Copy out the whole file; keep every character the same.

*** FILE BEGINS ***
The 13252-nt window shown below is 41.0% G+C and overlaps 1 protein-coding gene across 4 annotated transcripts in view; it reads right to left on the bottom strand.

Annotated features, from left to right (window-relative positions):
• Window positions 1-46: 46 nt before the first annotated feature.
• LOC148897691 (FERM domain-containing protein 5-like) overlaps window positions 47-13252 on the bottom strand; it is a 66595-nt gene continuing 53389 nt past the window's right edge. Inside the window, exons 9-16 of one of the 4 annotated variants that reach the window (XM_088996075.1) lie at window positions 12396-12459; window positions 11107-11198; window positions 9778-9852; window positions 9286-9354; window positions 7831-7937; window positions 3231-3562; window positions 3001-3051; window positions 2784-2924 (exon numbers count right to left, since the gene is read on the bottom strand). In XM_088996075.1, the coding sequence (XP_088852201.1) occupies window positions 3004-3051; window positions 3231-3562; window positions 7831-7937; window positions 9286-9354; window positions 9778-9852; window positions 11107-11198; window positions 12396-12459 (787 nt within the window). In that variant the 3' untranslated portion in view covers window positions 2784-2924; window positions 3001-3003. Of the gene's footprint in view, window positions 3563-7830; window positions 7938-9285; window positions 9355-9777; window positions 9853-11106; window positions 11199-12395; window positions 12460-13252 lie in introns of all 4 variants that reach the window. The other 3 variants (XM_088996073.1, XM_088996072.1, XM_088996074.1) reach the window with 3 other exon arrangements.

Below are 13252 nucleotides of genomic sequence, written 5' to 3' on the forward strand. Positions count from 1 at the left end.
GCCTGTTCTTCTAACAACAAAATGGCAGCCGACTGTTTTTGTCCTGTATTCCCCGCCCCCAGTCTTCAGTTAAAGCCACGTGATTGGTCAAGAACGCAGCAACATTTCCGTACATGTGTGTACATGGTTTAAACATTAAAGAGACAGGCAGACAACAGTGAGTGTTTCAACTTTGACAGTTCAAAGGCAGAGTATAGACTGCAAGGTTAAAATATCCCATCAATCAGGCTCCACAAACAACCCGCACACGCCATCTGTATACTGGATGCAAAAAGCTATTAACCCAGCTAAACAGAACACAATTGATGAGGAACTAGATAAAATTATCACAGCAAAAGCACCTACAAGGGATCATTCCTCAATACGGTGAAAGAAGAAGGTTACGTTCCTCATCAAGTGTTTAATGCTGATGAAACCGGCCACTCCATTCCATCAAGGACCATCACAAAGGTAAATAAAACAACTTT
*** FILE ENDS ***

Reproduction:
The 13252-nt window shown below is 41.0% G+C and overlaps 1 protein-coding gene across 4 annotated transcripts in view; it reads right to left on the bottom strand.

Annotated features, from left to right (window-relative positions):
• Window positions 1-46: 46 nt before the first annotated feature.
• LOC148897691 (FERM domain-containing protein 5-like) overlaps window positions 47-13252 on the bottom strand; it is a 66595-nt gene continuing 53389 nt past the window's right edge. Inside the window, exons 9-16 of one of the 4 annotated variants that reach the window (XM_088996075.1) lie at window positions 12396-12459; window positions 11107-11198; window positions 9778-9852; window positions 9286-9354; window positions 7831-7937; window positions 3231-3562; window positions 3001-3051; window positions 2784-2924 (exon numbers count right to left, since the gene is read on the bottom strand). In XM_088996075.1, the coding sequence (XP_088852201.1) occupies window positions 3004-3051; window positions 3231-3562; window positions 7831-7937; window positions 9286-9354; window positions 9778-9852; window positions 11107-11198; window positions 12396-12459 (787 nt within the window). In that variant the 3' untranslated portion in view covers window positions 2784-2924; window positions 3001-3003. Of the gene's footprint in view, window positions 3563-7830; window positions 7938-9285; window positions 9355-9777; window positions 9853-11106; window positions 11199-12395; window positions 12460-13252 lie in introns of all 4 variants that reach the window. The other 3 variants (XM_088996073.1, XM_088996072.1, XM_088996074.1) reach the window with 3 other exon arrangements.

Below are 13252 nucleotides of genomic sequence, written 5' to 3' on the forward strand. Positions count from 1 at the left end.
GCCTGTTCTTCTAACAACAAAATGGCAGCCGACTGTTTTTGTCCTGTATTCCCCGCCCCCAGTCTTCAGTTAAAGCCACGTGATTGGTCAAGAACGCAGCAACATTTCCGTACATGTGTGTACATGGTTTAAACATTAAAGAGACAGGCAGACAACAGTGAGTGTTTCAACTTTGACAGTTCAAAGGCAGAGTATAGACTGCAAGGTTAAAATATCCCATCAATCAGGCTCCACAAACAACCCGCACACGCCATCTGTATACTGGATGCAAAAAGCTATTAACCCAGCTAAACAGAACACAATTGATGAGGAACTAGATAAAATTATCACAGCAAAAGCACCTACAAGGGATCATTCCTCAATACGGTGAAAGAAGAAGGTTACGTTCCTCATCAAGTGTTTAATGCTGATGAAACCGGCCACTCCATTCCATCAAGGACCATCACAAAGGTAAATAAAACAACTTT